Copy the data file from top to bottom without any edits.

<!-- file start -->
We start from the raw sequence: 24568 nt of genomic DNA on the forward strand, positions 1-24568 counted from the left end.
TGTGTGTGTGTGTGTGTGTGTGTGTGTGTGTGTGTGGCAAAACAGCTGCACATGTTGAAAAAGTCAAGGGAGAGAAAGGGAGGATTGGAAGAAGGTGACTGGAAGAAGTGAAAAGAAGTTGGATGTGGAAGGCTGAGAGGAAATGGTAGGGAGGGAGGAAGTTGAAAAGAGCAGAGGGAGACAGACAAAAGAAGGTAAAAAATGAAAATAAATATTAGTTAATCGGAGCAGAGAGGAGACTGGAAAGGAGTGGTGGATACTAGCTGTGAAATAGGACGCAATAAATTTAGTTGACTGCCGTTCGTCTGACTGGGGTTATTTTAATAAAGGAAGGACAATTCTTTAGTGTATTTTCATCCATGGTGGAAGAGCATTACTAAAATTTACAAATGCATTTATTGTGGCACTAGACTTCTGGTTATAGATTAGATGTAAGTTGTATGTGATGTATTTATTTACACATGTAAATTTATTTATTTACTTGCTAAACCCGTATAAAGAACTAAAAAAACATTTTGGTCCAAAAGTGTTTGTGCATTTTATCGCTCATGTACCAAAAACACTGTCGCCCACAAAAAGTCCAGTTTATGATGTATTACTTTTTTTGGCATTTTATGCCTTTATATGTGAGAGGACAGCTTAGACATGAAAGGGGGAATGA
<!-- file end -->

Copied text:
We start from the raw sequence: 24568 nt of genomic DNA on the forward strand, positions 1-24568 counted from the left end.
TGTGTGTGTGTGTGTGTGTGTGTGTGTGTGTGTGTGGCAAAACAGCTGCACATGTTGAAAAAGTCAAGGGAGAGAAAGGGAGGATTGGAAGAAGGTGACTGGAAGAAGTGAAAAGAAGTTGGATGTGGAAGGCTGAGAGGAAATGGTAGGGAGGGAGGAAGTTGAAAAGAGCAGAGGGAGACAGACAAAAGAAGGTAAAAAATGAAAATAAATATTAGTTAATCGGAGCAGAGAGGAGACTGGAAAGGAGTGGTGGATACTAGCTGTGAAATAGGACGCAATAAATTTAGTTGACTGCCGTTCGTCTGACTGGGGTTATTTTAATAAAGGAAGGACAATTCTTTAGTGTATTTTCATCCATGGTGGAAGAGCATTACTAAAATTTACAAATGCATTTATTGTGGCACTAGACTTCTGGTTATAGATTAGATGTAAGTTGTATGTGATGTATTTATTTACACATGTAAATTTATTTATTTACTTGCTAAACCCGTATAAAGAACTAAAAAAACATTTTGGTCCAAAAGTGTTTGTGCATTTTATCGCTCATGTACCAAAAACACTGTCGCCCACAAAAAGTCCAGTTTATGATGTATTACTTTTTTTGGCATTTTATGCCTTTATATGTGAGAGGACAGCTTAGACATGAAAGGGGGAATGA